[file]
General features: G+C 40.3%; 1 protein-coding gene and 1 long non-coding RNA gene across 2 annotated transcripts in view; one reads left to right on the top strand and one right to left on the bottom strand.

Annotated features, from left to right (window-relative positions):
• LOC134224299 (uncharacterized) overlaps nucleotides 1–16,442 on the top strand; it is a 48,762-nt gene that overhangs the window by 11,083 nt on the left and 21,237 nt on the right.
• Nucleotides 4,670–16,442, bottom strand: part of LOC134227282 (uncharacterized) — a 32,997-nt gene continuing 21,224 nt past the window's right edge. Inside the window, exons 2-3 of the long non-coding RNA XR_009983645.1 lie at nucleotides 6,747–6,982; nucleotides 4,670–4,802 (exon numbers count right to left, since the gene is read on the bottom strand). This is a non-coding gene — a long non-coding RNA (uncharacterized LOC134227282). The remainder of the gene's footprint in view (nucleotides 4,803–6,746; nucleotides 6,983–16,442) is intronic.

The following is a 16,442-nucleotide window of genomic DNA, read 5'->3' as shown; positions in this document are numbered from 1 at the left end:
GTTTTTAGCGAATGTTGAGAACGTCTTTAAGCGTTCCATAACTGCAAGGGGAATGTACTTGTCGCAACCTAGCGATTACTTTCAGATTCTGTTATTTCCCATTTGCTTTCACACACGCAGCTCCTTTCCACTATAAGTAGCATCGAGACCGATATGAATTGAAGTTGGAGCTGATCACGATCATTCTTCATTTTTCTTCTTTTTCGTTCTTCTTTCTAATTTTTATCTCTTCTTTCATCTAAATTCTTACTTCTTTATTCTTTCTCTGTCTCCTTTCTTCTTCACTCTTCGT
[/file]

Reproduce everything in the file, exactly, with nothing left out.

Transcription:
General features: G+C 40.3%; 1 protein-coding gene and 1 long non-coding RNA gene across 2 annotated transcripts in view; one reads left to right on the top strand and one right to left on the bottom strand.

Annotated features, from left to right (window-relative positions):
• LOC134224299 (uncharacterized) overlaps nucleotides 1–16,442 on the top strand; it is a 48,762-nt gene that overhangs the window by 11,083 nt on the left and 21,237 nt on the right.
• Nucleotides 4,670–16,442, bottom strand: part of LOC134227282 (uncharacterized) — a 32,997-nt gene continuing 21,224 nt past the window's right edge. Inside the window, exons 2-3 of the long non-coding RNA XR_009983645.1 lie at nucleotides 6,747–6,982; nucleotides 4,670–4,802 (exon numbers count right to left, since the gene is read on the bottom strand). This is a non-coding gene — a long non-coding RNA (uncharacterized LOC134227282). The remainder of the gene's footprint in view (nucleotides 4,803–6,746; nucleotides 6,983–16,442) is intronic.

The following is a 16,442-nucleotide window of genomic DNA, read 5'->3' as shown; positions in this document are numbered from 1 at the left end:
GTTTTTAGCGAATGTTGAGAACGTCTTTAAGCGTTCCATAACTGCAAGGGGAATGTACTTGTCGCAACCTAGCGATTACTTTCAGATTCTGTTATTTCCCATTTGCTTTCACACACGCAGCTCCTTTCCACTATAAGTAGCATCGAGACCGATATGAATTGAAGTTGGAGCTGATCACGATCATTCTTCATTTTTCTTCTTTTTCGTTCTTCTTTCTAATTTTTATCTCTTCTTTCATCTAAATTCTTACTTCTTTATTCTTTCTCTGTCTCCTTTCTTCTTCACTCTTCGT